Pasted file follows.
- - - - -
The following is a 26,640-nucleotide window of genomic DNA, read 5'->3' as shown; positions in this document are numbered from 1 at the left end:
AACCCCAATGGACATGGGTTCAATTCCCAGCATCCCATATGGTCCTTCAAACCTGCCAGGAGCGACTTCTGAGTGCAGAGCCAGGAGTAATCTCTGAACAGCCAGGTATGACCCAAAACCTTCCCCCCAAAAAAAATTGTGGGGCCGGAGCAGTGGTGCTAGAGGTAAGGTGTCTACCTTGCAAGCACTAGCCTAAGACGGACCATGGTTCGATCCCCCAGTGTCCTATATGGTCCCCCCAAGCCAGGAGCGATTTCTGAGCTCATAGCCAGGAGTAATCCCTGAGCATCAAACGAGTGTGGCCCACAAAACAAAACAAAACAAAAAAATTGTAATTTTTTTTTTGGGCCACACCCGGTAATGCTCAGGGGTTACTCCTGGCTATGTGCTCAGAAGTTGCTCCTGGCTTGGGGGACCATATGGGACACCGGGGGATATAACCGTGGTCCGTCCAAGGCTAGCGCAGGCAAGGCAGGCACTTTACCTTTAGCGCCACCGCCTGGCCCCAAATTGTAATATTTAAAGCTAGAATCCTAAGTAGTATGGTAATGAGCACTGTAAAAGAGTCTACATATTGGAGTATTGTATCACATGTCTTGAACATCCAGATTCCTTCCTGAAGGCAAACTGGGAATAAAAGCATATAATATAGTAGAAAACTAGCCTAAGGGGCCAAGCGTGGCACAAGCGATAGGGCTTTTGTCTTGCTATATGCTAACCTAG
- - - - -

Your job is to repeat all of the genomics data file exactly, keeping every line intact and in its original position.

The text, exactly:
The following is a 26,640-nucleotide window of genomic DNA, read 5'->3' as shown; positions in this document are numbered from 1 at the left end:
AACCCCAATGGACATGGGTTCAATTCCCAGCATCCCATATGGTCCTTCAAACCTGCCAGGAGCGACTTCTGAGTGCAGAGCCAGGAGTAATCTCTGAACAGCCAGGTATGACCCAAAACCTTCCCCCCAAAAAAAATTGTGGGGCCGGAGCAGTGGTGCTAGAGGTAAGGTGTCTACCTTGCAAGCACTAGCCTAAGACGGACCATGGTTCGATCCCCCAGTGTCCTATATGGTCCCCCCAAGCCAGGAGCGATTTCTGAGCTCATAGCCAGGAGTAATCCCTGAGCATCAAACGAGTGTGGCCCACAAAACAAAACAAAACAAAAAAATTGTAATTTTTTTTTTGGGCCACACCCGGTAATGCTCAGGGGTTACTCCTGGCTATGTGCTCAGAAGTTGCTCCTGGCTTGGGGGACCATATGGGACACCGGGGGATATAACCGTGGTCCGTCCAAGGCTAGCGCAGGCAAGGCAGGCACTTTACCTTTAGCGCCACCGCCTGGCCCCAAATTGTAATATTTAAAGCTAGAATCCTAAGTAGTATGGTAATGAGCACTGTAAAAGAGTCTACATATTGGAGTATTGTATCACATGTCTTGAACATCCAGATTCCTTCCTGAAGGCAAACTGGGAATAAAAGCATATAATATAGTAGAAAACTAGCCTAAGGGGCCAAGCGTGGCACAAGCGATAGGGCTTTTGTCTTGCTATATGCTAACCTAG